Every year businesses are required to provide information to the Internal Revenue Service (IRS) regarding amounts paid to employees, contractors, and partners. The IRS, in turn, relays that information to state governments. Among the most common forms used to convey information to the IRS are:
- Form W-2, Wage and Tax Statement;
- Form 1099-MISC, Miscellaneous Income; and
- Schedule K-1, Partner’s Share of Income, Deductions, Credits, etc.
It has recently come to our attention that the California Franchise Tax Board (FTB) has been assessing tax liabilities and penalties against California non-residents based upon the payee’s California address that appears on the information return issued by the California business.
A California employer has an U.S. employee working overseas. Rather than using the employee’s overseas address on the Form W-2, the employer utilizes its own address in California.
The employee does not file a California income tax return, because the employee did not work in California. However, to the Franchise Tax Board, it appears that the employee is residing in California because the address on the Form W-2 is a California address. The Franchise Tax Board may even send a Notice of Proposed Assessment to the employee, but it will likely be sent to the address on the Form W-2—the employer’s address—and never received by the employee.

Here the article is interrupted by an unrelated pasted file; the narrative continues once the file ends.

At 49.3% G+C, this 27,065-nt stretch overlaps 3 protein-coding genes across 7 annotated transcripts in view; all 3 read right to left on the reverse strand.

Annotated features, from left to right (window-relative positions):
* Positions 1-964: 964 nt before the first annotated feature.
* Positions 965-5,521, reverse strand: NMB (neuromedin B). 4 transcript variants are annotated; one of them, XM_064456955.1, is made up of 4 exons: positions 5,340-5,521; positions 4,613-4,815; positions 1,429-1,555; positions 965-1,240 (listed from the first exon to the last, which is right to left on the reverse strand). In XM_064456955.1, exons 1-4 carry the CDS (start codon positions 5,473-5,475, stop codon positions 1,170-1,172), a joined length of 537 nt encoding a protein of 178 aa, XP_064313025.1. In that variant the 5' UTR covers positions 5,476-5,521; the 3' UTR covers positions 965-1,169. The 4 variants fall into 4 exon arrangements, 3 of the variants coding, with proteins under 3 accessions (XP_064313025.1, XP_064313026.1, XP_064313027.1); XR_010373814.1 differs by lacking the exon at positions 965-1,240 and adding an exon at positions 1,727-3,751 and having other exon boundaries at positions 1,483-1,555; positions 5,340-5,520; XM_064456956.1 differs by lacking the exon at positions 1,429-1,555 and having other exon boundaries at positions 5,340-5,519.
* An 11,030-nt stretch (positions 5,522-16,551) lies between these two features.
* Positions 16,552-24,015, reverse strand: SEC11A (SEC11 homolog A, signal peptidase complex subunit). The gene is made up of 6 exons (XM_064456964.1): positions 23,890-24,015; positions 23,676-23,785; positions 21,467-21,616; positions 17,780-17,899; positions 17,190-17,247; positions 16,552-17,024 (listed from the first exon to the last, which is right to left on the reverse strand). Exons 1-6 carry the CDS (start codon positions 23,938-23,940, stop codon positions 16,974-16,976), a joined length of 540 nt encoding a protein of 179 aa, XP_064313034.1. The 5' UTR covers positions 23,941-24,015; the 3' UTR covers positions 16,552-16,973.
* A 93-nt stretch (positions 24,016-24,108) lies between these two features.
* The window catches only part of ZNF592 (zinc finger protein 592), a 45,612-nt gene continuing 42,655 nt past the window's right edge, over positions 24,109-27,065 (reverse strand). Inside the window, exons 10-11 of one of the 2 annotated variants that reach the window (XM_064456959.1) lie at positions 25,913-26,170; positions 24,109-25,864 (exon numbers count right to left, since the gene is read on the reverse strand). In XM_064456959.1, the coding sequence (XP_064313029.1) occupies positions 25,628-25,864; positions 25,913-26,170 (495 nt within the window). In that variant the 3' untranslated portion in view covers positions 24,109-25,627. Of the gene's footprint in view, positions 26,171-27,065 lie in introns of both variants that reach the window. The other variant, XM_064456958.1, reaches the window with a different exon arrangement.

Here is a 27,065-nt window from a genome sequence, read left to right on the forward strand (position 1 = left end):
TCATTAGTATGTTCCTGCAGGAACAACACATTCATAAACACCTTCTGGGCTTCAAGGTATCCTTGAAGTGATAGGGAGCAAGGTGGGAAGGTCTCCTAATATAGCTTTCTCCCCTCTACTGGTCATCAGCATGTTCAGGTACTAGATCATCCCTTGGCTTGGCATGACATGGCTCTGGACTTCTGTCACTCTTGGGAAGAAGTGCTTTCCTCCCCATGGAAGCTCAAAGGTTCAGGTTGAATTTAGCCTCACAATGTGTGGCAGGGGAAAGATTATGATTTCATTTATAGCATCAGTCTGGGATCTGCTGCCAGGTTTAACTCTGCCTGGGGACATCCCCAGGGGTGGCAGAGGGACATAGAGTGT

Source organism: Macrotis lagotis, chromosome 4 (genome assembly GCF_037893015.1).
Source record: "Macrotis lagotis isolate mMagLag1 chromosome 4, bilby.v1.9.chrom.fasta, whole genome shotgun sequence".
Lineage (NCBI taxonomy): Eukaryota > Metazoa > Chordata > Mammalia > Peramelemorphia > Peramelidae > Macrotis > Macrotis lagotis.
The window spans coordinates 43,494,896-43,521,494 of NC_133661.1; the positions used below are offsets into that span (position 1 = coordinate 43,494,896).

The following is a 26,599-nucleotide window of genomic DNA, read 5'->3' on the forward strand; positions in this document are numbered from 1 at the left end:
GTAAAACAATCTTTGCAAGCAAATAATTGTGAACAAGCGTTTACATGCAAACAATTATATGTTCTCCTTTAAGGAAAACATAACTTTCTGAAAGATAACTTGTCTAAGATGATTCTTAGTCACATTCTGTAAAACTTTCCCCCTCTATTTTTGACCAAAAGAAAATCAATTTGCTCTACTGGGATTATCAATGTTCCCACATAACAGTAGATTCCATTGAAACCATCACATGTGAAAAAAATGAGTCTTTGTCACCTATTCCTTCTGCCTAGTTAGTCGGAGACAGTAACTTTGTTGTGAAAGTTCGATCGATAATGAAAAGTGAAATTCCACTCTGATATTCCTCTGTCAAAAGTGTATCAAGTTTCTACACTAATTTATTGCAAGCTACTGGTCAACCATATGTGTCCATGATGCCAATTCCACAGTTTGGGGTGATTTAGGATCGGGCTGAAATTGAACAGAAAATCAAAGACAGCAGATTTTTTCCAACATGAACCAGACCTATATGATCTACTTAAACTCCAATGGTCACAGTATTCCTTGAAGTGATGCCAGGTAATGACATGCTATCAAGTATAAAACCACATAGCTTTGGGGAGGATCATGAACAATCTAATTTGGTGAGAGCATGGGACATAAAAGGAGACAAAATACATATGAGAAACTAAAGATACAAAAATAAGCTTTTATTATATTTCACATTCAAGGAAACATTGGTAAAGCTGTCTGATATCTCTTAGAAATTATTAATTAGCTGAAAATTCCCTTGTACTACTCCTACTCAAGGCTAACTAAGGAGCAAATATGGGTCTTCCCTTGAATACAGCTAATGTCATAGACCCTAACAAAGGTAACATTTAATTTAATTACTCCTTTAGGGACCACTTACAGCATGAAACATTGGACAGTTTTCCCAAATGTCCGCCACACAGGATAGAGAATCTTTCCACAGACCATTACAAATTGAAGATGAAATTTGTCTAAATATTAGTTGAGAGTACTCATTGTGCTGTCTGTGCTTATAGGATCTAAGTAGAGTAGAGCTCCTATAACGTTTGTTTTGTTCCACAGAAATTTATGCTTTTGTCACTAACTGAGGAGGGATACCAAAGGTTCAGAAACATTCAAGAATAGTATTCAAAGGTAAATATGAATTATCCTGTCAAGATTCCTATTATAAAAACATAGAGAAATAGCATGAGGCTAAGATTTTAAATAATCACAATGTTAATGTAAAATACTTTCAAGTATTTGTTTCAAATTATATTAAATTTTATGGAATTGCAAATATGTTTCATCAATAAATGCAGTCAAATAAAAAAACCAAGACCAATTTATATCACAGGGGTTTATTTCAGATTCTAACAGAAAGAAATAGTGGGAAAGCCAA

The result: taxes and penalties are assessed against the employer. The FTB may even take collection action including issuing levies on the California employer.
Businesses should review their payee information to ensure that the appropriate addresses appear on the information returns that are provided to the taxation authorities. We have seen this problem in California; however, other states could easily adopt this practice.
Once a California tax liability has been assessed, reversing that liability through the state’s administrative process will require the use of a tax professional.